Little known to Europeans

Little known to Europeans: so said the 19th century map of hinterland Orissa in the library of our Gopalpur resort hotel and so it was with high hopes that we set off on Thursday for the tribal regions of the Orissa/Andhra Pradesh hill country. Perhaps we had invested too much confidence in our nice-but-dim driver and apparently-along-for-the-ride “guide”. After all, the two lads seemed to be doing much of their navigating by stopping the local rickshaw drivers for directions and apparently spoke less English than the average chai wallah.

Despite these boys’ concern for our refreshment & and comfort breaks (al fresco, of course) the journeys were long and uncomfortable as we traversed some surprisingly steep hillsides on not always well-maintained roads in the hope of meeting the Bonda forest people and one or two other clans. I say “surprisingly” because I had always understood the Eastern Deccan to be comparatively flat but here we found the landscape wild, green and mountainous, with village life poorer and less sophisticated than I have encountered in many other parts of India.

When we stopped for burst tyre and Grahame supervised the boys doing their “man tasks” I went to sit with a group of women by the side of the road. Their clothes were shabby and dirty and few of them wore blouses under their saris (a sure sign of extreme poverty) but nonetheless they all had plenty of traditional gold jewellery including nose jewels worn on both sides. More importantly, the little girls all wore the ubiquitous blue school dress, however grubby and torn, proving that compulsory education has reached even the remotest villages.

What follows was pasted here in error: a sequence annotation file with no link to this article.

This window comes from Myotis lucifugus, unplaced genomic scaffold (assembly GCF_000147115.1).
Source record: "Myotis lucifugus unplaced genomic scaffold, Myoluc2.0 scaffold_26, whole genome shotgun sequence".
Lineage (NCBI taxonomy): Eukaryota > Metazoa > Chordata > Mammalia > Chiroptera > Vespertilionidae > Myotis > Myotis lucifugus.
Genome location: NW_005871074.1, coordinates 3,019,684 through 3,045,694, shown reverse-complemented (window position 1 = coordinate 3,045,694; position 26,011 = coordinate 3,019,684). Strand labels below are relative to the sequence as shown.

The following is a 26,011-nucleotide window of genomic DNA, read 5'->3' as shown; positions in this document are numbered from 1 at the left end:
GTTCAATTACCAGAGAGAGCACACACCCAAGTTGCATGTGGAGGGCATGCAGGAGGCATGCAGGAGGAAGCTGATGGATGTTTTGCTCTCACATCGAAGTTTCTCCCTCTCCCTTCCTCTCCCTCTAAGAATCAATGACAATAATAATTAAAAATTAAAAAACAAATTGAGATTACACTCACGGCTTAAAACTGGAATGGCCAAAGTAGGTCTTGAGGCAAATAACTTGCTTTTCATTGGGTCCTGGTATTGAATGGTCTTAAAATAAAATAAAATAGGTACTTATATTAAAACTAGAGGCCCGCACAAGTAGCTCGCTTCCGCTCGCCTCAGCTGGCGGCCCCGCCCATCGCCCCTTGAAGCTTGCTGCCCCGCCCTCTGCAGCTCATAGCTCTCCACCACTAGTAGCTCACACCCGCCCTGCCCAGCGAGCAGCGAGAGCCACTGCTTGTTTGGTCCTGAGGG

Here among the poorer and most distant rural communities (if indeed such a ragged collection of people could be called a community) it was easy to see how local boss-men and criminal gangs could hold sway giving rise to some of the terrible abuses so often cited by foreign investigative writers (Yes, Mr Dalrymple, I am talking about you). We soon discovered that it was not so much the criminal overlords we had to worry about as the Maoist guerrillas whose recent activities have meant that the security forces have stopped issuing permits to visitors for entry into the tribal lands of this state.

In fact at one of our stops (don’t ask me where, I was completely lost by now) a man claiming to be a journalist began asking all sorts of questions about our travels in India. I played the dotty Englishwoman and gave him a long list of World Heritage sites and major temples until he got fed up and politely declined the opportunity to look them up on my website. That’s how you deal with secret police, isn’t it Elisabeth? So here we were, miles from anywhere and deprived of our principal reason for having undertaken the journey; I could see my travelling companion’s confidence in my knowledge of the sub-continent beginning to wane.